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France, Paris, Politics, Travels

Internationale

On my way to the Metro this morning, I ran in to Naomi again. She was on her way back to Spain. We made good-bye with the Latin kiss on alternate cheeks, which Nagi had surprised me with when I saw her off at Amsterdam. This time I understood what was happening, and reciprocted. It was tricky, considering that vast difference in height, but in my opinion, this is one awesome way to say goodbye.

The evening wound down in conversation with my Algerian roommate, who introduced himself as “not a terrorist.” Among the questions of where one is coming and going, what one is studying, and whether one is engaged or happy to sample the lovely ladies met on the road, we drifted in to politics. I was treated to a new spin on a contemporary frustration: “Why does George Bush hate Arabs?”

While in America we see the occasional crazy Muslim trying to threaten random lives, Arabs see autocratic regimes propped up in nations like Saudi Arabia, and people starving as the indirect result of sanctions against Iraq, the frustrations of a dozen Arab nations with American foreign policy, which seeks to divide and conquer a downtrodden corner of the world, to ensure in this backwards “stability” a steady flow of oil.

I lamented the fact that we failed to finish the war in Iraq, leaving instead this ugly detente of a stalemate. Arabs see hungry Arab children on TV. Americans will not soon forget the desperation of people jumping from the higher floors of the World Trade Center. Detente. I described an emerging concept of America as the reluctant World Empire, that ought to outsource her burden by promoting the growth of regional powers, that can ensure a self-interested stability in remote parts of the world. But today we retain the bloody corpse of Iraq, to keep Iran at bay.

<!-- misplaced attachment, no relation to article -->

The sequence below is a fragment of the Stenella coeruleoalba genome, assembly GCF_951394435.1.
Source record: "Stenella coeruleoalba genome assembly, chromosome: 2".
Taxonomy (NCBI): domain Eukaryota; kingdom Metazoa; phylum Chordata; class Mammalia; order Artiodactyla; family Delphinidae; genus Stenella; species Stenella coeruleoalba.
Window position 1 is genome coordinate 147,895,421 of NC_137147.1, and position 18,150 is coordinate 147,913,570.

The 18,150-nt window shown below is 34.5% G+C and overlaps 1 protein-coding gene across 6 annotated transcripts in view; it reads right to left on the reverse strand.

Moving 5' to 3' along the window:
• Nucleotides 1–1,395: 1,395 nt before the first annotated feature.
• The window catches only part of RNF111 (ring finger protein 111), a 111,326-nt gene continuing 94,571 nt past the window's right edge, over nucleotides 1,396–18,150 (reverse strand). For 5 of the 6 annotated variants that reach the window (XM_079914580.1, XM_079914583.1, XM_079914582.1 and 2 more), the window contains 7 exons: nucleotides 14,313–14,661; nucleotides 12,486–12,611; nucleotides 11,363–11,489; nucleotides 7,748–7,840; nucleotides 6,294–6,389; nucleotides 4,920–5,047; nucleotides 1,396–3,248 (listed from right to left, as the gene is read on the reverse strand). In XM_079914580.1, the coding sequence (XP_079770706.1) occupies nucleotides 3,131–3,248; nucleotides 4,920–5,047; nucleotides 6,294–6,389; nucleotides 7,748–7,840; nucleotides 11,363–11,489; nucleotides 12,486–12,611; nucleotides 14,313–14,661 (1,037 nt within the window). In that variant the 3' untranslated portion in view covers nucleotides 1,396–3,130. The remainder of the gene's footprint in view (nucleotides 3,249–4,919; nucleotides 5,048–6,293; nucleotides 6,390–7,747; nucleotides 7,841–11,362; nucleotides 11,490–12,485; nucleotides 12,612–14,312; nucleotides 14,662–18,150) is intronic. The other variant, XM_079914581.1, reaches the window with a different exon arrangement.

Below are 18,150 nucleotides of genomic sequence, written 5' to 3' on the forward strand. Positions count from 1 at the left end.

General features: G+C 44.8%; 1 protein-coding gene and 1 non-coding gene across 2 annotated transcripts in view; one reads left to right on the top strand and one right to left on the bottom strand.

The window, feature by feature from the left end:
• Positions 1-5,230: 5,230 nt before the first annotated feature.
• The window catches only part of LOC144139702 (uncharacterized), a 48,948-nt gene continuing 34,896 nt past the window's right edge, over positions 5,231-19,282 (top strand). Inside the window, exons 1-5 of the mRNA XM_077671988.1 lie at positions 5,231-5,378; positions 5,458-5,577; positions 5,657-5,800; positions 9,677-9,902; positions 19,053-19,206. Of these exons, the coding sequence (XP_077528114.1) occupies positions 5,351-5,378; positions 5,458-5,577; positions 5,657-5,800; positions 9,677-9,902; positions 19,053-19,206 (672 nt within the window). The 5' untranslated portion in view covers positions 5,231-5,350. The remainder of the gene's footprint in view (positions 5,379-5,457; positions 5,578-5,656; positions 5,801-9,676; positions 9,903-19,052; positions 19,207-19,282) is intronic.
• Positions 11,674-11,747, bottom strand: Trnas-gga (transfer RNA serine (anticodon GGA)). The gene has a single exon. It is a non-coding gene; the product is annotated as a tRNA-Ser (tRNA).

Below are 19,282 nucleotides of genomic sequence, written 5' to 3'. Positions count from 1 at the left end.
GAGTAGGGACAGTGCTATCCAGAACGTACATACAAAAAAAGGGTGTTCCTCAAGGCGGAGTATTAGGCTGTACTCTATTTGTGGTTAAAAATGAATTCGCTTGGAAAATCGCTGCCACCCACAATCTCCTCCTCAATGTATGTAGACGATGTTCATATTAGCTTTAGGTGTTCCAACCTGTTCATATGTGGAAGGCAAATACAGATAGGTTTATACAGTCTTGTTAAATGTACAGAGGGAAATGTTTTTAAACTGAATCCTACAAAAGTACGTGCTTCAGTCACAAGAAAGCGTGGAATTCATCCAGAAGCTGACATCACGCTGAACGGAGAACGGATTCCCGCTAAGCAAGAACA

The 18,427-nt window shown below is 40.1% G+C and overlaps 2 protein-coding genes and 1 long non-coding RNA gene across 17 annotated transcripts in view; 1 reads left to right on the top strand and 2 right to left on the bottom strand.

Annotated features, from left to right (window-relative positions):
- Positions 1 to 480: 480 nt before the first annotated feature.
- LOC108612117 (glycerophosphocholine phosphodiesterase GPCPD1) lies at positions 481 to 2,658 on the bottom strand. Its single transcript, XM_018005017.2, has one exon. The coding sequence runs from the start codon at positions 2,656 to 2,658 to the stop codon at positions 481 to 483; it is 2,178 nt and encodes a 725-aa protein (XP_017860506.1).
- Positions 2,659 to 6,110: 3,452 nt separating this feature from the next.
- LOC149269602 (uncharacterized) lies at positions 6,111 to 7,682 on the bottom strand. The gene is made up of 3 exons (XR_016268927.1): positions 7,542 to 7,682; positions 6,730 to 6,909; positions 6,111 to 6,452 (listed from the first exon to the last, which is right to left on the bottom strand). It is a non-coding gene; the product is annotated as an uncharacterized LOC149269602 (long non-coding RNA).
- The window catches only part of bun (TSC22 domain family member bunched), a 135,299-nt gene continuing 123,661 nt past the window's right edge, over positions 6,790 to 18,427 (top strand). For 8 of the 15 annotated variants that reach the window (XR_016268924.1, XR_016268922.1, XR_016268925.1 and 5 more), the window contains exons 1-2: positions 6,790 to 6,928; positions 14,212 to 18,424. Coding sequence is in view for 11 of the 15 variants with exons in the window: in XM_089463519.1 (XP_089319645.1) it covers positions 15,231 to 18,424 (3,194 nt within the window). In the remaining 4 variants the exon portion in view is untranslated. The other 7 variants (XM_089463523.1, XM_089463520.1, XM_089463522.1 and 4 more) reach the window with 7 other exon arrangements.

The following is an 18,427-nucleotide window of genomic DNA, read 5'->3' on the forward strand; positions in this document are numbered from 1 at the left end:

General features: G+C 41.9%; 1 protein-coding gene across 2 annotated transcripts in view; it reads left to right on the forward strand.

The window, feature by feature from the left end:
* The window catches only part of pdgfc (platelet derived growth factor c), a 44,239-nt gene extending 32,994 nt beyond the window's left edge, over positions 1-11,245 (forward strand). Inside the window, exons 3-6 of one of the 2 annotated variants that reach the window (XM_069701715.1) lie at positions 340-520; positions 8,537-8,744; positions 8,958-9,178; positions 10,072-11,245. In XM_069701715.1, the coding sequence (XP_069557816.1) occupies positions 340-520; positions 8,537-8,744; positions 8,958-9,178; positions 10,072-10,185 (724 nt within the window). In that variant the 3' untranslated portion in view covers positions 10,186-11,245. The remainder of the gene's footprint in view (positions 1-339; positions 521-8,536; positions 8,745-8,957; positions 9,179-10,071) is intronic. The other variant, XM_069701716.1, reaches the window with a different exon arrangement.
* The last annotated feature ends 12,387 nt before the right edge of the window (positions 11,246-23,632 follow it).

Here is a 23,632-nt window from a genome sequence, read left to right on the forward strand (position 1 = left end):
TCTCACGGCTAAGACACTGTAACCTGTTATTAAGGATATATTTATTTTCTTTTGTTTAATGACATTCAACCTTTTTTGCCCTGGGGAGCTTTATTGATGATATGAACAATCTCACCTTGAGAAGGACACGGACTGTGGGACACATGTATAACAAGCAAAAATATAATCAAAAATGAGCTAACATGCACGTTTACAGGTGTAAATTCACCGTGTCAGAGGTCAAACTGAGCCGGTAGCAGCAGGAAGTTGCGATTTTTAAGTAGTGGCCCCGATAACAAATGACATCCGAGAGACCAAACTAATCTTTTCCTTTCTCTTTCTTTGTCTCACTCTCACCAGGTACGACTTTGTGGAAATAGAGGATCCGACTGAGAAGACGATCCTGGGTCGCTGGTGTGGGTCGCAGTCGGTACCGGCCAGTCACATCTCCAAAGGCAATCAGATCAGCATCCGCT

America has an abundance of everything it needs to enjoy its tendancy for isolationism. An abundance of everything except oil. I believe the practical course is to promote democracy in the Middle East. If Iran lets the people vote, let them have some influence in the region. It is in the self-interest of a stable regional power to ensure the steady flow of cash-producing exports.

Another problem is the rising abundance of young people who lack opportunity. The paradox is that as we make it harder for Arabs to pursue opportunities in America, we leave more frustrated young men amenable to the poison of fundamentalist reactionaries. It was heartening that here we were, two such young people, with the opportunity to travel, encounter, and better understand each other.

And all that was expressed somewhere between my limited French vocabulary, and his limited English vocabulary, with the occasional Spanish. Wow. Un jour de tranquiller.

After reading about Normandy, tomorrow I am off to Bayeaux.

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Categories: France, Paris, Politics, Travels